Game Info:

Developed by: Studio Aesthesia
Published by: The Quantum Astrophysicists Guild
Released: September 24, 2020
Available on: Windows, Nintendo Switch
Genre: Arcade Action
ESRB Rating: E for Everyone (Mild Fantasy Violence)
Number of Players: 1, online leaderboards
Price: $4.99

Thanks to The Quantum Astrophysicists Guild for sending us a review copy!

Breakpoint is an arcade twin-stick “shooter” set in an arena of bright neon shapes that will no doubt draw comparisons to the highly esteemed Geometry Wars games. What sets this game apart is that it trades in the standard guns for an array of melee weapons, inherently putting the player a lot closer to the action.

Gone is the standard issue rapid-fire blaster. As you pixelate the infinite swarm of geometrical constructs, they occasionally drop other weapons. The hammer swings slower but deals the most damage; the daggers are short ranged but very fast; the lance has the longest reach and can punch through swarms to hit important targets; the axe has the widest swing arc; and the sword is the all-rounder of the lot. While your attacks have a limited range, it’s very easy to hit and kill multiple enemies in a single swing, especially if you finesse your aiming during the attack animation. Weapons also have a heavy swing which knocks away tougher enemies. I ended up taking the daggers or lance whenever they were available, mainly for their fast attack speeds.


Strong Points: Unique focus on melee in a twin-stick shooter; built-in replay function
Weak Points: Only one game mode
Moral Warnings: Geometrical violence

Enemies drop score multipliers and charge gems on death. Score multipliers are pretty straightforward, you’ll need them in your quest for a top score. Charge gems will charge your weapon up to three times. With each level of charge, you gain the ability to throw your weapon with the left trigger (and resetting its charge), and your weapon will improve. It’s only temporary though; as soon as you reach the first level of charge, a Break bar appears around your ship; each attack thereafter counts down to a Break. On the last hit, your weapon reaches its breaking point, dispersing all the gathered charge energy in a large explosion. Throwing your weapon is a great way to trigger a Break in the middle of a large swarm. As a player who relies on primary weapons and constantly forgets about bombs and other such special weapons, I very much appreciate the Breakpoint mechanic – it’s like having a recharging bomb that automatically activates when most appropriate. I enjoyed the constant tension of deciding whether to hold a charge for a superior attack or throw it for an immediate explosion.

Breakpoint has a neat cast of enemy shapes all ready to swarm the arena. It starts with small swarms of basic Darts slowly moving towards you, tough Bruisers that can take a beating, and Shooters firing around randomly. Later on there are more interesting enemies. Deadeyes shoot at you from a short range and run away when pursued, making the Lance a very good counter. Riders leave behind a (non-deadly) wall to fence you in. Wards are immune to regular attacks, and Bunkers are immune to Breaks. Guardians protect everything around them and are truly a nightmare to contend with when paired with the basic Dart enemy. Like any good shooter, these enemies all create their own little ballet with the player, compounding in a wonderfully complex capoeira. Beyond the geometrical violence, there are no moral concerns. Kids can enjoy this as much as anyone else.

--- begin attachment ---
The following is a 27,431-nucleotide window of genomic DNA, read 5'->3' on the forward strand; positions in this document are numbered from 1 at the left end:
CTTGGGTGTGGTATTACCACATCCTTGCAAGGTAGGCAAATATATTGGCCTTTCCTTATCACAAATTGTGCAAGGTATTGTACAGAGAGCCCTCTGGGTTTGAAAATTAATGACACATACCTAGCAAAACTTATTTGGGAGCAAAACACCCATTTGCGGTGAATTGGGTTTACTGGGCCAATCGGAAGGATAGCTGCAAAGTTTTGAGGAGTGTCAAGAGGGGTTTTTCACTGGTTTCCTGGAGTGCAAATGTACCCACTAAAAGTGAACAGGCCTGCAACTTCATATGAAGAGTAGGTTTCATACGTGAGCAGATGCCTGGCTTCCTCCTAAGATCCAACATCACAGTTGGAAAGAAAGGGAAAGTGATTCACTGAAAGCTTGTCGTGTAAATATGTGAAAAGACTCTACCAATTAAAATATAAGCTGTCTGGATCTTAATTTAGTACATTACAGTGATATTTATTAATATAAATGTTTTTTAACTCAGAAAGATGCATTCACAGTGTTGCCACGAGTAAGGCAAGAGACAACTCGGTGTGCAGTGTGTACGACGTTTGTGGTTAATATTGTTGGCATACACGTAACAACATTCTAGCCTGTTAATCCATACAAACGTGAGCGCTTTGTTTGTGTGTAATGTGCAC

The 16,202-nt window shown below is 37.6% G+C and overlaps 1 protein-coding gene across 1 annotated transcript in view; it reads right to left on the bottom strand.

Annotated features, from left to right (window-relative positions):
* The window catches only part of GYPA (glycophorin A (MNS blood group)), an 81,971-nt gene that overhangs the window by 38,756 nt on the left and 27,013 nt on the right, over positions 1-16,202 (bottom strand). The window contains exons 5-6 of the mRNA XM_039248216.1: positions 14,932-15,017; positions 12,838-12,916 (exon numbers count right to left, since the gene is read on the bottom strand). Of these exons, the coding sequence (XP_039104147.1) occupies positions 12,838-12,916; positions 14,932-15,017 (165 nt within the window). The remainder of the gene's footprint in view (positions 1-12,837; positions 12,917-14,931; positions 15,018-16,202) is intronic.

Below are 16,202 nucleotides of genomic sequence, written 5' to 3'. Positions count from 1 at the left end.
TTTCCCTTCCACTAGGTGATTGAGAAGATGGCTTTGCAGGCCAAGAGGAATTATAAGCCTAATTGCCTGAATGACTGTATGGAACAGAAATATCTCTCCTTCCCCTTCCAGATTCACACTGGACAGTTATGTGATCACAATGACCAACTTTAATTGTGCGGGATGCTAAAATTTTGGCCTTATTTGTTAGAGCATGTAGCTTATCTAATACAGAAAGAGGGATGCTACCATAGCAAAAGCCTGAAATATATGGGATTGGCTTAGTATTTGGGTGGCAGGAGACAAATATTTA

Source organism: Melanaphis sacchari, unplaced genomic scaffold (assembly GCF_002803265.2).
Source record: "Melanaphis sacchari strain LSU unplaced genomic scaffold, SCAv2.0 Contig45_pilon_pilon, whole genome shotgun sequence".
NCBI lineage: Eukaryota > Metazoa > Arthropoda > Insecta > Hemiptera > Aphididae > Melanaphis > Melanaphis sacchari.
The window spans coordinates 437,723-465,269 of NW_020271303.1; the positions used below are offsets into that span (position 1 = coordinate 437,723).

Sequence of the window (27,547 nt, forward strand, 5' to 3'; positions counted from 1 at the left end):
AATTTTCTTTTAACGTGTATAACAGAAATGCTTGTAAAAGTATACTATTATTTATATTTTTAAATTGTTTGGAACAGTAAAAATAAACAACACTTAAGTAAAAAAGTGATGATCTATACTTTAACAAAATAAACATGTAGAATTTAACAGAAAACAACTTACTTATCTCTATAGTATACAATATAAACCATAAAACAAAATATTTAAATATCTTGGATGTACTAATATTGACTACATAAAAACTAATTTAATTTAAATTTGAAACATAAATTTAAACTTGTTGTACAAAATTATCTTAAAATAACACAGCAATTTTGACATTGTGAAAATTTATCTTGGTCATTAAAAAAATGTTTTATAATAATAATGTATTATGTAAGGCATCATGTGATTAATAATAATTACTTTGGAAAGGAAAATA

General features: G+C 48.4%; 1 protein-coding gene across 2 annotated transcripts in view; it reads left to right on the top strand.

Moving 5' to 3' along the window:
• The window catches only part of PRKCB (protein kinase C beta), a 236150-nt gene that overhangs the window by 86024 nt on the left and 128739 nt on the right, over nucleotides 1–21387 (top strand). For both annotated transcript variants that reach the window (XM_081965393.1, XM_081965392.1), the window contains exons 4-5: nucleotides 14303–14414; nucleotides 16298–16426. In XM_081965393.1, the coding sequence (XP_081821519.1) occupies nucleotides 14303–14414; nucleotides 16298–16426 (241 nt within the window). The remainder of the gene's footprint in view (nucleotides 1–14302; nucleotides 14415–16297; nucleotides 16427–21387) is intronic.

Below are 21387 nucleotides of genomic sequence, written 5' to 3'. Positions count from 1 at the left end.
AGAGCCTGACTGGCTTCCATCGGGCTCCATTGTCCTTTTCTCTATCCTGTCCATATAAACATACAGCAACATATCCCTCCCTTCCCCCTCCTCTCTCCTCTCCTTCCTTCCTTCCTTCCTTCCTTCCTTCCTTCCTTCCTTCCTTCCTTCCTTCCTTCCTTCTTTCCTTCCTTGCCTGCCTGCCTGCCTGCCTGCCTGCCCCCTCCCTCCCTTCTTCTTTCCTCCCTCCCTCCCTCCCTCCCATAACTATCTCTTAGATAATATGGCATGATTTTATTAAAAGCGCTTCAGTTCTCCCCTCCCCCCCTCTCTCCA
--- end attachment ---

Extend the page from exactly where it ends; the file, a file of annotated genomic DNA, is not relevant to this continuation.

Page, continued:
Score Breakdown:
Higher is better
(10/10 is perfect)

Game Score - 84%
Gameplay – 17/20
Graphics – 7/10
Sound – 8/10
Stability – 5/5
Controls – 5/5

Morality Score - 94%
Violence – 7/10
Language – 10/10
Sexual Content – 10/10
Occult/Supernatural – 10/10
Cultural/Moral/Ethical – 10/10

On top of all this, every run is recorded and can be replayed later, and you can also watch replays of other players via the leaderboard. After playing for a while, I returned to the main menu and discovered that I had somehow unlocked a Hard mode. This was a fun change of pace. Instead of slowly building up the action, you’re tossed right into the thick of it. All the enemies can spawn from the outset, and you skip right past the first few boring minutes.

The graphics are gorgeous for what they are, and it is entirely fair to compare Breakpoint to Geometry Wars here – it has most certainly earned the right to that comparison. Enemies break up colorfully into their component lines on death, like a party sparkler burning away. The arena’s visuals beat to the rhythm of the adrenaline-pumping soundtrack. The intensity and pacing of the aesthetics only dulls momentarily to sell the Break explosions. One thing that Breakpoint doesn’t mimic from Geometry Wars is the warping of the background hex grid, which makes the field a lot clearer to read; I was extremely grateful for this “lower” graphical detail.

There’s a lot to like about this arcade title. From the neon colors to the electronic soundtrack, every Breakpoint triggered is a satisfying mini-catharsis to the constant chaos. If you like twin-stick shooters but want something a little different, this game is an easy recommend at $4.99.

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Elvin Ong

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Christ Centered Gamer looks at video games from two view points. We analyze games on a secular level which will break down a game based on its graphics, sound, stability and overall gaming experience. If you’re concerned about the family friendliness of a game, we have a separate moral score which looks at violence, language, sexual content, occult references and other ethical issues.

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